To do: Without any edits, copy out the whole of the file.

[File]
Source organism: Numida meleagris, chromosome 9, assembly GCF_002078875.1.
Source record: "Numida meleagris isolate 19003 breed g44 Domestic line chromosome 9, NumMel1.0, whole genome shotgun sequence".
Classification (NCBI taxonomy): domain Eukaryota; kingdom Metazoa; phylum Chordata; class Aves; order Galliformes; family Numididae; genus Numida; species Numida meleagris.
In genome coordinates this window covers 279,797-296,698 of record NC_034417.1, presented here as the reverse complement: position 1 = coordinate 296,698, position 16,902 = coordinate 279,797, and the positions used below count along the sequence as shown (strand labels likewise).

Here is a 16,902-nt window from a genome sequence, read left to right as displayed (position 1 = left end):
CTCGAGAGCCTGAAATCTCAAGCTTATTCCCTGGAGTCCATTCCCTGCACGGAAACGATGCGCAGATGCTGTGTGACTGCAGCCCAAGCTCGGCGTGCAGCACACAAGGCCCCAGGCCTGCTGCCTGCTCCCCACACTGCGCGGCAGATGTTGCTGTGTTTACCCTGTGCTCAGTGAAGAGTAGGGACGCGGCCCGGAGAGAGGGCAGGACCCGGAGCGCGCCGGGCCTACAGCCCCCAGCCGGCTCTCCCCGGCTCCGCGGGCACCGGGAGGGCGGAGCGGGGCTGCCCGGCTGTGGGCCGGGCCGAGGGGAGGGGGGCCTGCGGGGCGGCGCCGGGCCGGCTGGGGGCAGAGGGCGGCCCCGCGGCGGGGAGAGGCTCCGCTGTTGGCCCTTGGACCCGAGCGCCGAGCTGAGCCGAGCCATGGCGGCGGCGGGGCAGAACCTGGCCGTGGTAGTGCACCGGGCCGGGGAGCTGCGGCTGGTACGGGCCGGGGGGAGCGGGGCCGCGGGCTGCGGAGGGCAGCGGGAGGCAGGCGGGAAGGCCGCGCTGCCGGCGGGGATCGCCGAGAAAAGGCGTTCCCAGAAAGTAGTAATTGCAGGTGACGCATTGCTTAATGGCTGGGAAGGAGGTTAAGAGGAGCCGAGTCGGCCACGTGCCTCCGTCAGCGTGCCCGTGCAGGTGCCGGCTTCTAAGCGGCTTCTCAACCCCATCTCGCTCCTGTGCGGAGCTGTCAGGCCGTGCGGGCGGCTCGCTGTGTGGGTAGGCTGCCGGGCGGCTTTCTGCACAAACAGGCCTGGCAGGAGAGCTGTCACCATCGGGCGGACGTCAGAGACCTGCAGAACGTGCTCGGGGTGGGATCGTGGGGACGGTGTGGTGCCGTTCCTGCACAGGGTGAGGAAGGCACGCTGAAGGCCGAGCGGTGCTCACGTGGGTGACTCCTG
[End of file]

Source organism: Numida meleagris, chromosome 9, assembly GCF_002078875.1.
Source record: "Numida meleagris isolate 19003 breed g44 Domestic line chromosome 9, NumMel1.0, whole genome shotgun sequence".
Classification (NCBI taxonomy): domain Eukaryota; kingdom Metazoa; phylum Chordata; class Aves; order Galliformes; family Numididae; genus Numida; species Numida meleagris.
In genome coordinates this window covers 279,797-296,698 of record NC_034417.1, presented here as the reverse complement: position 1 = coordinate 296,698, position 16,902 = coordinate 279,797, and the positions used below count along the sequence as shown (strand labels likewise).

Here is a 16,902-nt window from a genome sequence, read left to right as displayed (position 1 = left end):
CTCGAGAGCCTGAAATCTCAAGCTTATTCCCTGGAGTCCATTCCCTGCACGGAAACGATGCGCAGATGCTGTGTGACTGCAGCCCAAGCTCGGCGTGCAGCACACAAGGCCCCAGGCCTGCTGCCTGCTCCCCACACTGCGCGGCAGATGTTGCTGTGTTTACCCTGTGCTCAGTGAAGAGTAGGGACGCGGCCCGGAGAGAGGGCAGGACCCGGAGCGCGCCGGGCCTACAGCCCCCAGCCGGCTCTCCCCGGCTCCGCGGGCACCGGGAGGGCGGAGCGGGGCTGCCCGGCTGTGGGCCGGGCCGAGGGGAGGGGGGCCTGCGGGGCGGCGCCGGGCCGGCTGGGGGCAGAGGGCGGCCCCGCGGCGGGGAGAGGCTCCGCTGTTGGCCCTTGGACCCGAGCGCCGAGCTGAGCCGAGCCATGGCGGCGGCGGGGCAGAACCTGGCCGTGGTAGTGCACCGGGCCGGGGAGCTGCGGCTGGTACGGGCCGGGGGGAGCGGGGCCGCGGGCTGCGGAGGGCAGCGGGAGGCAGGCGGGAAGGCCGCGCTGCCGGCGGGGATCGCCGAGAAAAGGCGTTCCCAGAAAGTAGTAATTGCAGGTGACGCATTGCTTAATGGCTGGGAAGGAGGTTAAGAGGAGCCGAGTCGGCCACGTGCCTCCGTCAGCGTGCCCGTGCAGGTGCCGGCTTCTAAGCGGCTTCTCAACCCCATCTCGCTCCTGTGCGGAGCTGTCAGGCCGTGCGGGCGGCTCGCTGTGTGGGTAGGCTGCCGGGCGGCTTTCTGCACAAACAGGCCTGGCAGGAGAGCTGTCACCATCGGGCGGACGTCAGAGACCTGCAGAACGTGCTCGGGGTGGGATCGTGGGGACGGTGTGGTGCCGTTCCTGCACAGGGTGAGGAAGGCACGCTGAAGGCCGAGCGGTGCTCACGTGGGTGACTCCTG